I was cold, so I just wanted to get below Pulpit Rock.  It had been warmer down there.  I hustled and eventually I was to the rock.  I hiked down the boulders.

Now, it was on to the really fun part.  This was most of the descending on the course.  I knew it would be an enjoyable downhill.  I flew through the snow.  I was having a blast.  I had to avoid a rock here or there, but that wasn't that bad.

There were some slight uphills.  I even turned and ran uphill slightly at one point, to make sure I got over 1500 feet of elevation gain.  I didn't really need it.  I passed a guy walking his dog near the bottom.  Then, there was a hiker coming up near the parking area.

Since I was around 9.5 miles, I ran back uphill for a bit.  I then finished by descending to my car.  My legs were pretty beat.  It was a great run through the snow.  Even though I was hoping for more elevation, I still got plenty.  Working through the snow helped and more importantly, I had amazing views.

I've had fun making my way through the snow all week.  I'm getting a lot of elevation gain, in these conditions.  I want even more tomorrow.  I'm looking to do long climbing repeats.  I hope to go to Wind Gap and run the AT southbound.  I'd like to get at least 2,000 feet of elevation gain.  I'm hoping to run long and hilly on both days this weekend too.

9.5 miles - 2:13:01 (14:00 pace) 1648 feet of elevation gain

Wednesday, January 28, 2015

Trailblazing Snow AT Run

Sunday was an awesome group run up the mountains and through the snow.  I knew I was taking Monday off.  I didn't plan on being lazy and taking Tuesday off too.  That is what happened though.  I had to get out and run today.

I headed to Wind Gap to run the AT.  Lately, I've gone southbound.  It has been awhile since I've gone northbound.  That climb is a bit more challenging, as it doesn't switchback.

It was a bit windy and chilly at the start.  I still went with a lightweight long sleeve shirt and fleece vest over top.  I had on tights and wore gloves and a headband.  I had no way to protect my feet from the snow.  I may need to start using gaiters.

There wasn't as much elevation in this run as Sunday's so I figured it would be easier.  I turned out to be very wrong.  They had a good amount of snow on the ground up there, but we have even more.  This was my first run in trail shoes (technically road shoes with MICROspikes) around here since the snow last week.  The really tough thing about our snow was that it is soft powder and kind of slippery.  It doesn't pack down like the snow in Central PA did.

I ran slowly up the mountain early on.  I got a couple hundred feet of elevation gain.  Then, the trail became too steep and combined with the snow, a real challenge.  I just had to hike up the mountain.  There had been a few hikers footprints and that helped a bit, but it wasn't great.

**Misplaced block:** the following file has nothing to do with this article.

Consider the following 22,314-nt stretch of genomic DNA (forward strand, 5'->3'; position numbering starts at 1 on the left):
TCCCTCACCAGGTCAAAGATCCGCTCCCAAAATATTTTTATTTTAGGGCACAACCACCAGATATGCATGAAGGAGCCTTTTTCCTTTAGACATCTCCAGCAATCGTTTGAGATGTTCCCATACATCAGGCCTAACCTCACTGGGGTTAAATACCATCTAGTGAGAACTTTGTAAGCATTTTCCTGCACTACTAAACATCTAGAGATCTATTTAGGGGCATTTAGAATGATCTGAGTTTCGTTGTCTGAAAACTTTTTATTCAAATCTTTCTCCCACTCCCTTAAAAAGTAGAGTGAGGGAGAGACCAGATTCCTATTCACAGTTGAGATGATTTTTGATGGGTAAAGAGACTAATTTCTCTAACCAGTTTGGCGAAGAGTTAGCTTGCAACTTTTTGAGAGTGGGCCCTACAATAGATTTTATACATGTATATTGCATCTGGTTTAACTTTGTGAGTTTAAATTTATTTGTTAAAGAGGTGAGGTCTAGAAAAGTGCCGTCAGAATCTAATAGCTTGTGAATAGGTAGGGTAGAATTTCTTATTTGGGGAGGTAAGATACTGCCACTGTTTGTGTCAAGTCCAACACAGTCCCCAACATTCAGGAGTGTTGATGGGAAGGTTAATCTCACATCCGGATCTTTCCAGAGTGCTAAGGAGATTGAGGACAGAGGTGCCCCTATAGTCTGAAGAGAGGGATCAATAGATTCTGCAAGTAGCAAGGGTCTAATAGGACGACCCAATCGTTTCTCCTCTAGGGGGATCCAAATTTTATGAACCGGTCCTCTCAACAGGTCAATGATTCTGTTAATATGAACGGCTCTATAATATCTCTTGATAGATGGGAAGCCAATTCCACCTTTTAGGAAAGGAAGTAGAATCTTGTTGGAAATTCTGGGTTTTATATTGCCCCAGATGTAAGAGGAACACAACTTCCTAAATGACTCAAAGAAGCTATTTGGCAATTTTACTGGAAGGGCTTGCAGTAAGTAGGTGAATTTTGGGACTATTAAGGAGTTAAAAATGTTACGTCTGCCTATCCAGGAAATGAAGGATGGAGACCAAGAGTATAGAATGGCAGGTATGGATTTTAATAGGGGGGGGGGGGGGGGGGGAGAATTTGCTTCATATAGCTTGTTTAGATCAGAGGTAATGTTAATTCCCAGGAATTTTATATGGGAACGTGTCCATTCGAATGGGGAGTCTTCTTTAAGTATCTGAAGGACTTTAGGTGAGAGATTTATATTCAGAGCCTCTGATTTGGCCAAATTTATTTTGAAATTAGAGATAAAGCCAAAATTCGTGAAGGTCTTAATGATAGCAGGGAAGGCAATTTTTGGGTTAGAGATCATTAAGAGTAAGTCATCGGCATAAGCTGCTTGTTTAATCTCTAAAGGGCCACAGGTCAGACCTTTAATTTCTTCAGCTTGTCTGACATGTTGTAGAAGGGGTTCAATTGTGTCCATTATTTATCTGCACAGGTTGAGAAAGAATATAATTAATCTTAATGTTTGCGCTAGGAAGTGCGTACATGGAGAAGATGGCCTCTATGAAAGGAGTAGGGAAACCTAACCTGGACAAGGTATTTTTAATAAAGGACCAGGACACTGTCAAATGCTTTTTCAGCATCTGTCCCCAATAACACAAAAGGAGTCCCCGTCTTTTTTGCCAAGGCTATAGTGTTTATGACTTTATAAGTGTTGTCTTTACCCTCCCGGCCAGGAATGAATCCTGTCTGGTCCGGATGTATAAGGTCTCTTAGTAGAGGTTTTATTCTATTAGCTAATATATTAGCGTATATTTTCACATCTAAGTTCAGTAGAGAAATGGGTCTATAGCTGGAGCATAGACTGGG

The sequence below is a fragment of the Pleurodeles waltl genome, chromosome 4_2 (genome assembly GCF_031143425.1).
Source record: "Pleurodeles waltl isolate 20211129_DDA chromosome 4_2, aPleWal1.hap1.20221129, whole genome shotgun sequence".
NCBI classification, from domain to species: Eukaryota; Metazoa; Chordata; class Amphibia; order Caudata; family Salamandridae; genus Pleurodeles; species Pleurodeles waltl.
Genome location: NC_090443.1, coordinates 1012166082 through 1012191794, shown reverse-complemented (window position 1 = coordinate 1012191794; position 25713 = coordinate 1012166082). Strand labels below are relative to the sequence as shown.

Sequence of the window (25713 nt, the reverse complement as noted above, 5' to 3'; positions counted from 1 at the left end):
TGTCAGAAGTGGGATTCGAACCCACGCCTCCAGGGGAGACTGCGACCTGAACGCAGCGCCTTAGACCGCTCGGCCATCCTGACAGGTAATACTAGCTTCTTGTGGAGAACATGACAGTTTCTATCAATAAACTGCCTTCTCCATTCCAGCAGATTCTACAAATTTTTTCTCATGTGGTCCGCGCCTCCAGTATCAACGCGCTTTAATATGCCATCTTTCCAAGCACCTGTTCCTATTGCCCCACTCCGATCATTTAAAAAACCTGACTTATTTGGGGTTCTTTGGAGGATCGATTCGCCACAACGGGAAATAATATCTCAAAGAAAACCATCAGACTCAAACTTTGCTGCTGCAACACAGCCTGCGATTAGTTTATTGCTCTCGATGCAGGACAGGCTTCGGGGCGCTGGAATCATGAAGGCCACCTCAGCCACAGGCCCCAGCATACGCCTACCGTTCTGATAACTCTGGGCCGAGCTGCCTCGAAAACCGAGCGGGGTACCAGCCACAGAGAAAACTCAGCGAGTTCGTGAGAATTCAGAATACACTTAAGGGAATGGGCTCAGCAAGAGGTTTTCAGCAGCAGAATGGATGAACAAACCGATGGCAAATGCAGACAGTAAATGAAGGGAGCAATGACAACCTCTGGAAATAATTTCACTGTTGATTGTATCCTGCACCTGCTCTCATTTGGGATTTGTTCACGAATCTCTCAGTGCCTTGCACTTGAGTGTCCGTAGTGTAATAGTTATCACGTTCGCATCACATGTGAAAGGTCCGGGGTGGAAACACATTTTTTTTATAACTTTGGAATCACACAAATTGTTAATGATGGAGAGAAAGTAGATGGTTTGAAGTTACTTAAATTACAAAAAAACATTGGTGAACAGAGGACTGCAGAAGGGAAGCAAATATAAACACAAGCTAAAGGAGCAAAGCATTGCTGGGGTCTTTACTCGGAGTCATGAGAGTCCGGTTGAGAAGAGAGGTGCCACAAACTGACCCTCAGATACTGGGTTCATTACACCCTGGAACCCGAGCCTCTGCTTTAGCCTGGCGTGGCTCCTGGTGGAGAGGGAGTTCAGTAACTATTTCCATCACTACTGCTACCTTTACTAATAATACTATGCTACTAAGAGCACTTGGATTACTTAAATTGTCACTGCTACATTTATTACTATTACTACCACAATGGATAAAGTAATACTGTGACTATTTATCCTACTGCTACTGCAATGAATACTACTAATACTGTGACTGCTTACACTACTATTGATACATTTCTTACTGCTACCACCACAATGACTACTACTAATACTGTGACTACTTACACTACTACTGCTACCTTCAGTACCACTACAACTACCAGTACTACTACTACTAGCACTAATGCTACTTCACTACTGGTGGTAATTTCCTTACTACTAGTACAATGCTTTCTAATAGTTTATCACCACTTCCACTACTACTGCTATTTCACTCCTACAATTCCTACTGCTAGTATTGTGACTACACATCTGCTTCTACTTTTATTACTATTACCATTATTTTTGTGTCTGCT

Even hiking upward was extremely hard.  My calves weren't warmed up and they were burning.  They were getting quite the workout.  My breathing was labored too.  I thought this might end up being a short day.  I continued to hike.

Even hiking slightly uphill along the ridge on the side of the mountain was interesting.  It was a struggle.  I knew I had to get to the top.  I really hoped things would get better up there.

That wasn't exactly the case.  Even as I was near the top, there was still some gradual uphill.  I had to alternate hiking and running.  It was a super slow go.  The terrain was uneven with the hidden rocks and such.  It was nearly unrunnable.

At this point, there was only one set of footprints remaining.  My feet were getting buried in snow and they were quite cold.  I just kept battling though.  Even if my time was slow, at least I was getting a good workout.  This was very hard.

I never expected this attempted run to be this difficult.  Finally, I started running slowly when the conditions permitted me too.  For whatever reason, it seemed to get better.  I still couldn't run well, but I could finally run.  There were some snow drifts in places and that made things interesting.

I ended up running almost the entire second mile.  Since I didn't have to hike any more, I continued on until that point.  It was so slow that these two miles took over 35 minutes.

I knew heading back would be much better, as it was almost all downhill.  That was the case.  I was so focused that the third mile flew by.  You have to really pay attention to every step in conditions like this.  At one point, I looked up to make sure that I was still on the AT.  I was just following footprints at that point.  There was really only one way to go.  If the hiker had hiked off trail before me, I would've too.

Coming back was also nicer because the trail was packed down a bit.  I could run along fairly well.  The descent was a lot of crazy fun.  I was flying down it and sliding around.  It was good practice.  I thought about how having a skiing background could help in these conditions.

I got to the bottom and was near mile 4.  I wanted some more elevation gain.  I turned around and slowly ran back up the hill.  Once I was forced to hike, I went down the hill again.

Again, I ran up.  I wanted to get over 1,000 feet of gain.  That would make for a quality run.  With the resistance from the snow, it was awesome.

I descended another time.  I had only run up the hill partway both of the last two times.  I realized that I'd be close to 5 miles when I finished up.  I turned around and ran about another tenth of a mile or two.  I then went downhill and finished with a solid 5 miles.